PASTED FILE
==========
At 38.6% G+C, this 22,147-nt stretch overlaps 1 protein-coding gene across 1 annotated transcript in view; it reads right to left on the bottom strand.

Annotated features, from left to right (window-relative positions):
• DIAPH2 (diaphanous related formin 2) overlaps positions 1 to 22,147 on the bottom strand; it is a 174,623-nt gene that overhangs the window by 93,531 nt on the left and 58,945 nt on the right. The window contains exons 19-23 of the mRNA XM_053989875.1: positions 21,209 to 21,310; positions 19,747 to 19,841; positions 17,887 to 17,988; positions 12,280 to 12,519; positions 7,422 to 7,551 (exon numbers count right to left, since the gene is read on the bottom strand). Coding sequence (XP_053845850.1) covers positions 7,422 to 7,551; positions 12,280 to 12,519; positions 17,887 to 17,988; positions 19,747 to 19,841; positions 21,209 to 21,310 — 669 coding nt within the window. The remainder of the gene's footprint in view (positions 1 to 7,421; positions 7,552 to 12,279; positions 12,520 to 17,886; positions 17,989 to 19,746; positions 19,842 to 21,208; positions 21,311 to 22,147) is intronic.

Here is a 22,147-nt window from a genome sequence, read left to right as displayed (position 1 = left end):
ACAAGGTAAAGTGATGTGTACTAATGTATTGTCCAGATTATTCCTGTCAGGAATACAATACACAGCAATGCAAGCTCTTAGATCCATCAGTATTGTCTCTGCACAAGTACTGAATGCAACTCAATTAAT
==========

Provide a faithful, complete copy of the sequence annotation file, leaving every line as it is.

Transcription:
At 38.6% G+C, this 22,147-nt stretch overlaps 1 protein-coding gene across 1 annotated transcript in view; it reads right to left on the bottom strand.

Annotated features, from left to right (window-relative positions):
• DIAPH2 (diaphanous related formin 2) overlaps positions 1 to 22,147 on the bottom strand; it is a 174,623-nt gene that overhangs the window by 93,531 nt on the left and 58,945 nt on the right. The window contains exons 19-23 of the mRNA XM_053989875.1: positions 21,209 to 21,310; positions 19,747 to 19,841; positions 17,887 to 17,988; positions 12,280 to 12,519; positions 7,422 to 7,551 (exon numbers count right to left, since the gene is read on the bottom strand). Coding sequence (XP_053845850.1) covers positions 7,422 to 7,551; positions 12,280 to 12,519; positions 17,887 to 17,988; positions 19,747 to 19,841; positions 21,209 to 21,310 — 669 coding nt within the window. The remainder of the gene's footprint in view (positions 1 to 7,421; positions 7,552 to 12,279; positions 12,520 to 17,886; positions 17,989 to 19,746; positions 19,842 to 21,208; positions 21,311 to 22,147) is intronic.

Here is a 22,147-nt window from a genome sequence, read left to right as displayed (position 1 = left end):
ACAAGGTAAAGTGATGTGTACTAATGTATTGTCCAGATTATTCCTGTCAGGAATACAATACACAGCAATGCAAGCTCTTAGATCCATCAGTATTGTCTCTGCACAAGTACTGAATGCAACTCAATTAAT